“Maybe black girls do yoga” | Research Findings
A few weeks ago I was hired to write some content on the research on meditation.
As I was digging through the literature, I came across so many interesting research papers on yoga, meditation, mindfulness, and holistic therapies.
It’s sitting in these scientific literature libraries. Not making its way to the people that teach yoga, or the people practicing yoga. It is not reaching the community.
As a public health professional, I realized this is where I come in.
It is my duty to disseminate some of this information so that yoga teachers are better equipped to teach in their communities.
To read the literature out there and inform the public about what science is telling us on yoga, meditation, and mindfulness.
And as a yoga teacher to continue to learn about this practice, from all angles.
“Maybe Black Girls Do Yoga”: A Focus Group Study with predominately low-income African-American women
I found the title of this published paper eye-catching “Maybe Black Girls Do Yoga.”
As a WOC working in the yoga and wellness industry which is an industry known to not represent women that look like me, I was intrigued by what the findings could be.
“Being able to zone out and be by yourself in a room full of people, damn, that’s something amazing” (age 18-35)
- Regardless of age, many women in the group (all were African-American) had limited information about yoga/mindfulness and did not understand how these practices were used, and had minimal experience with the practices
- There was a strong belief that yoga and mindfulness should be disconnected from spirituality, primarily in the older group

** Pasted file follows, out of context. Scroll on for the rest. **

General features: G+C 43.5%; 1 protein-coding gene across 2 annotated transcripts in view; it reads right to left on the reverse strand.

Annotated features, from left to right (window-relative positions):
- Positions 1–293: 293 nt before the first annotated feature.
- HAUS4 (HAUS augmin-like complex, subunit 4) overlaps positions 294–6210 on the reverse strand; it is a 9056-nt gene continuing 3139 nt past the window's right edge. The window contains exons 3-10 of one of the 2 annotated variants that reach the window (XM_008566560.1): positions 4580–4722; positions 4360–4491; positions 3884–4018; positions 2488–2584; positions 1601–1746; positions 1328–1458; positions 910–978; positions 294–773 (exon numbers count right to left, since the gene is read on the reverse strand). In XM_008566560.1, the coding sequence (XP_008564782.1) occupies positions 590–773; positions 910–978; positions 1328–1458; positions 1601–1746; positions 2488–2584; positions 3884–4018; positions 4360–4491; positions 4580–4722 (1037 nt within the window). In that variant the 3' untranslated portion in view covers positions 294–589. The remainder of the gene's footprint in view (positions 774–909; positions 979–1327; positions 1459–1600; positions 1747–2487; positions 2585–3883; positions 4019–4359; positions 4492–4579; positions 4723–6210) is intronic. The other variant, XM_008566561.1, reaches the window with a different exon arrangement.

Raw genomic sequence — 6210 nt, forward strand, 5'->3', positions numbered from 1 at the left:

- Regardless of age, they all suggested changing the image of yoga and mindfulness
- Women seeking a sense of belonging and representation within the yoga and mindfulness communities
Explain the “why”. A quote found within the study, “The mind-body connection…I don’t know what that means.”
Inquire to oneself: How am I being inclusive? How am I being exclusive?
The practice is special to so many teachers and practitioners. How can we make this an inclusive practice, instead of exclusive to those that already practice? Something as simple as the words we use (i.e Sanskrit or Ayurveda) without proper explanation can feel foreign to people. This can exclude them from feeling like they belong.
Be an advocate for increasing variety of people in the wellness scene on social media
I’ll admit this is hard for me. Why? Because it almost feels out of my control. And of course, it is lol I can’t control anything. Part of the reason why I created my mindful marketing business
“When women do not recognize themselves in the representation of yoga or mindfulness, it can be a barrier to making it their own.”
They started off by explaining how yoga and mindfulness are known to reduce stress and improve health.
“Mind-body therapies, such as mindfulness-based stress reduction (MBSR) and yoga, have been shown to reduce chronic stress, decrease inflammation and improve overall well-being”
I found this helpful because it is a common ground where we can all start the practice.
How are these practices used?
Why are these practices used?
This is just one study and it’s not true to the T. But I can see there is a gap in accessibility. How can we fill in that gap as a yoga community?
They all expressed being curious about yoga! Yet it’s still not accessible, approachable, and/or untouchable to some.
If you’re interested in reading the rest of the article, the PDF version can be found here.
If you want to collaborate and brainstorm how we can fill in some of these gaps- please reach out!